For most mainstream viewers, Twin Peaks must be the first, and quite possibly the last, a tryst with David Lynch, the enfant terrible of American mainstream landscape. Experts have pointed out time and time again that Twin Peaks was the series that ushered America into a golden age of television, which is going strong until now. And yet, most people discard Lynch as another avant-garde wannabe filmmaker with no respect towards the traditional structure of a storyline.
I am here to make my point and you may or may not agree with the words I am going to say next, but I give as much care to it as Lynch gives to a coherent storyline.
He’s the absolute best filmmaker of our times.
There, I said it and it’s off my chest. Now, let’s dig deeper and give me a chance to justify my chaotic statement.
I watched Eraserhead, his debut feature and the biggest mistake I did was going for it unprepared. The film, which I thought was a low budget horror flick which could give me some intense chills, turned out to be the extreme opposite, a spiritual experience straight out of my worst nightmares. The film etched into my mind for a very long time and it wasn’t until I viewed The Elephant Man (his sophomore and the most comprehensible film to date) that I finally breathed better and thought of David as a highly competent filmmaker and ‘not the evil incarnate’.
Eraserhead is a celebratory film that deserves to be experienced, not seen. As much as I adore surrealism, the film seemed way too farfetched to be known as a ‘film’. It was a long 90 minutes nightmare, and the extreme opposite of what people general conceive cinema as, ‘a form of entertainment’. I have mixed feelings about the film and they haven’t changed with time. Its ugly, it’s horrific, it’s a masterpiece and it’s just a little walk in the park in one corner of the vast creepy insane asylum that is David Lynch’s head.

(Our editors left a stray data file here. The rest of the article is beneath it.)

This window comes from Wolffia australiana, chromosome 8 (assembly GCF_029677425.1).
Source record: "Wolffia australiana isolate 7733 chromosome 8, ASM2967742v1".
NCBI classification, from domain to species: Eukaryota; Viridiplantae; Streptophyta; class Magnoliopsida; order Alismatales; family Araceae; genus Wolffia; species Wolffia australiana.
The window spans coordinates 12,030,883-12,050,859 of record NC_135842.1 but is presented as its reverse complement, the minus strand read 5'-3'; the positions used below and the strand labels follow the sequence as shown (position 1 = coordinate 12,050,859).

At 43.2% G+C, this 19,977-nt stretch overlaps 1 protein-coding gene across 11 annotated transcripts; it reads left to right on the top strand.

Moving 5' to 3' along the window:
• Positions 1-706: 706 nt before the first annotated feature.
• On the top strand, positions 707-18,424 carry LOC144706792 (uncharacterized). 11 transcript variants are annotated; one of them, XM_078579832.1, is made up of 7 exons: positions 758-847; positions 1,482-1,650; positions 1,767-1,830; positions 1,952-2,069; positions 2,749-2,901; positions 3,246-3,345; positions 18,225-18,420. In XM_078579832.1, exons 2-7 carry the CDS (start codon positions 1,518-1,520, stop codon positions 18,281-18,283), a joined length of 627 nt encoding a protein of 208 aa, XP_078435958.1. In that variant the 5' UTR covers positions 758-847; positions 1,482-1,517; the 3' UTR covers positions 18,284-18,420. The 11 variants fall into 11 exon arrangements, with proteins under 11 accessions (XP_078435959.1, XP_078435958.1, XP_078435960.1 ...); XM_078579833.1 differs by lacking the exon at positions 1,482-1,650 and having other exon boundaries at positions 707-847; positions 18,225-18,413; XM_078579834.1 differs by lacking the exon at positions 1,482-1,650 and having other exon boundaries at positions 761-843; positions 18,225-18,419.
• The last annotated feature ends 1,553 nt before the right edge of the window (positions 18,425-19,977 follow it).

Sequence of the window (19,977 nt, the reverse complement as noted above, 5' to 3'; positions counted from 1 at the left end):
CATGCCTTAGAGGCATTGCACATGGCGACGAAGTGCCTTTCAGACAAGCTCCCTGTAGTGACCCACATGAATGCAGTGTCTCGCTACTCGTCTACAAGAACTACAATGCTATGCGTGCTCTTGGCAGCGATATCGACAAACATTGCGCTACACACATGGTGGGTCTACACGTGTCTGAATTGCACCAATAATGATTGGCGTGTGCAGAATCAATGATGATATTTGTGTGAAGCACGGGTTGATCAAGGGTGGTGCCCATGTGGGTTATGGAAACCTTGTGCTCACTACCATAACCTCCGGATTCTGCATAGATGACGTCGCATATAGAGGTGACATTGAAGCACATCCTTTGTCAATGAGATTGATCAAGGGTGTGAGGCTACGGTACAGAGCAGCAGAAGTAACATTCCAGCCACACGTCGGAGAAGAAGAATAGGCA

While Blue Velvet and Wild at Heart remained two of his most critically acclaimed features yet, I don’t care about them as much. I care about his notorious ones, Lost Highway and Inland Empire. Fire Walk with Me lacked the fire of the series’, but was still a highly enjoyable Lynchian ride full of unsolved mysteries and the characters who behave and speak as if they don’t really understand what the heck goes on around in their respective worlds.
The elusive subconscious mind that Lynch possesses is what drives my love for him and his courage to follow his instincts, more than his desire to be accepted by the audiences. His unabashed preaching of transcendental meditation couldn’t bring me to meditate, no matter how much I needed to get my depressive and anxiety thoughts in check because his films are the only therapies I need.
The bizarre ways of how life functions in his mind are perfectly captured in his best film to date, at least as far as I’m concerned, Mulholland Drive. As we follow the lives of Betty and Diane, we are glued onto the screen in anticipation of the first Lynchian happy ending, but then, it wouldn’t be Lynch if he didn’t grab us by the throats and pulled us back into the world that we thought was dead with the release of Eraserhead. Stroke of an otherworldly genius!
The adorable charm of A Straight Story reveals his softer side, which isn’t very apparent in his other works of fiction. I mean, what he promised would be a satisfactory conclusion to his Twin Peaks, turned out to be a messy amalgamation of typical Lynchian horrors and he proves that he has gotten more fierce as he aged.
Of several Lynchian sequences that are impossible to eradicate from my head, the one in the 8th episode of Twin Peaks: The Return takes the bloody cake, and smears it all across my face. A very very strange man enters a radio station, crushes the operator’s head until his skull cracks open and for no reason at all, and with a cigarette dangling on his lips, the strange man recites the lines to the world repeatedly-
This is the water
And this is the well,
The horse is white of the eyes
And dark within,
This is the water……
Only Lynch could have talked the studio executives (the men with suits) to bring ‘that’ onto national primetime television. What a great time to be alive, the time when Mr. David Lynch is alive and well and is unstoppable even in his mid 70’s.
And finally, upon asked about why his films don’t take the more usual path, would it be Lynch if he wouldn’t say-
“I don’t know why people expect the art to make sense. They accept the fact that life doesn’t make sense.”